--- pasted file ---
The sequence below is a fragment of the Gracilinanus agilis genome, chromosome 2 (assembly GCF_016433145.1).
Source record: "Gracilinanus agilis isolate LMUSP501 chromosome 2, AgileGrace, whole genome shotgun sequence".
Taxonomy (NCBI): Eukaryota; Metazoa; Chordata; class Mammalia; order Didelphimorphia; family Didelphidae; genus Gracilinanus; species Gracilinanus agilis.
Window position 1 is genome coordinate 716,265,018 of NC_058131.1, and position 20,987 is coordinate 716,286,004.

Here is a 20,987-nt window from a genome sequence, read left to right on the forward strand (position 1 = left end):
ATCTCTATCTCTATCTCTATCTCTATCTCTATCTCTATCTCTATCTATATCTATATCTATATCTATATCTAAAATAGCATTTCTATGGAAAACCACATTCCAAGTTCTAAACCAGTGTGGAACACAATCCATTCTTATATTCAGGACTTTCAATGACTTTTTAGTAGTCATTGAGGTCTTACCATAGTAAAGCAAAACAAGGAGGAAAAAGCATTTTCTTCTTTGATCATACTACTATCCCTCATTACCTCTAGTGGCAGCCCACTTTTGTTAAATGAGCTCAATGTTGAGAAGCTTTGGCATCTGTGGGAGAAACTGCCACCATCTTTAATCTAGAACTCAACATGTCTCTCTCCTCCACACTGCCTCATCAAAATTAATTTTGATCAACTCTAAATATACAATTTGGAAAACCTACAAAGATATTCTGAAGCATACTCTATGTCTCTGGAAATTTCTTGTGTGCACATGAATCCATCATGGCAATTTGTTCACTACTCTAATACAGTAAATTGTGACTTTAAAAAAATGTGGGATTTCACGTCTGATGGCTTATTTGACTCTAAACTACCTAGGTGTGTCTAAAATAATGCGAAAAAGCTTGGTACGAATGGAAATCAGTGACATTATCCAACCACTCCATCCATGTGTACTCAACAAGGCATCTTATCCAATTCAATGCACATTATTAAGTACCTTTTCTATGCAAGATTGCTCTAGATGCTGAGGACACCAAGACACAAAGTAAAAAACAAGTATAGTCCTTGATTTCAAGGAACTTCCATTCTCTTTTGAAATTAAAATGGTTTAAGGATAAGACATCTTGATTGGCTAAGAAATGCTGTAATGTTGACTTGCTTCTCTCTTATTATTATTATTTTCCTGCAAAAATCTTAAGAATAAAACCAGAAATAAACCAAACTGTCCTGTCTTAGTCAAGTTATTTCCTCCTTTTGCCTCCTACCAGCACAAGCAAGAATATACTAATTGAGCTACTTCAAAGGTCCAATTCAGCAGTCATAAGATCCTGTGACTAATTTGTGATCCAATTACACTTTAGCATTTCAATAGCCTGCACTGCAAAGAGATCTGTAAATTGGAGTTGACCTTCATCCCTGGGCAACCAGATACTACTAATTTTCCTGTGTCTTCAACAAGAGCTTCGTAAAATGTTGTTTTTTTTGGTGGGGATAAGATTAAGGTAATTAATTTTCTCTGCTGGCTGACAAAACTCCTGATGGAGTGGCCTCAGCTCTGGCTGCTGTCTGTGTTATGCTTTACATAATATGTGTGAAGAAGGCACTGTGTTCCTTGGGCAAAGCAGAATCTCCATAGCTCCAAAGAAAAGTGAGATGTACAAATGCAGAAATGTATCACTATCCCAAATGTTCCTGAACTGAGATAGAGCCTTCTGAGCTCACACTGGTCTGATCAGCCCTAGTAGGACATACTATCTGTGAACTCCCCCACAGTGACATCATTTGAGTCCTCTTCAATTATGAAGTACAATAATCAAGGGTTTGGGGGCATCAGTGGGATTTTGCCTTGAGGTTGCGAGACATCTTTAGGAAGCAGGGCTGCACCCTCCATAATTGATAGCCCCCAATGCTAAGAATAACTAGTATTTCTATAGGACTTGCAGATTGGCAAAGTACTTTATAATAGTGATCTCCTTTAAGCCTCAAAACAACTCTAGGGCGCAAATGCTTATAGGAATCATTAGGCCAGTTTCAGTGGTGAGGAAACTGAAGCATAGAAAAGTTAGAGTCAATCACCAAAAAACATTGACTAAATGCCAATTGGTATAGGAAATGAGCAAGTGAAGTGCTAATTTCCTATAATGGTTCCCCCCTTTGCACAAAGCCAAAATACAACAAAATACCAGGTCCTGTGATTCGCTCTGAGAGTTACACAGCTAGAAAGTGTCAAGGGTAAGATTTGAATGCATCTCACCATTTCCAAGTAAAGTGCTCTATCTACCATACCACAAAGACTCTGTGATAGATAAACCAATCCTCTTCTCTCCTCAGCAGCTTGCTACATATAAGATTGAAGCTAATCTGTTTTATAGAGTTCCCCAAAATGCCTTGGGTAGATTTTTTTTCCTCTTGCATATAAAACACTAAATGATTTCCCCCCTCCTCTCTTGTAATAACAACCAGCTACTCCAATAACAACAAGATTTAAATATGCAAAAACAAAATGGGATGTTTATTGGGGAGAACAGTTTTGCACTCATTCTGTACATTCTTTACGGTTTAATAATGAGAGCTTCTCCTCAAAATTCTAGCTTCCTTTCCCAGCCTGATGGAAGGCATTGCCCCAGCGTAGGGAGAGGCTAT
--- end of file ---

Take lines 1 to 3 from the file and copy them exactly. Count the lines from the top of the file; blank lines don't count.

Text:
The sequence below is a fragment of the Gracilinanus agilis genome, chromosome 2 (assembly GCF_016433145.1).
Source record: "Gracilinanus agilis isolate LMUSP501 chromosome 2, AgileGrace, whole genome shotgun sequence".
Taxonomy (NCBI): Eukaryota; Metazoa; Chordata; class Mammalia; order Didelphimorphia; family Didelphidae; genus Gracilinanus; species Gracilinanus agilis.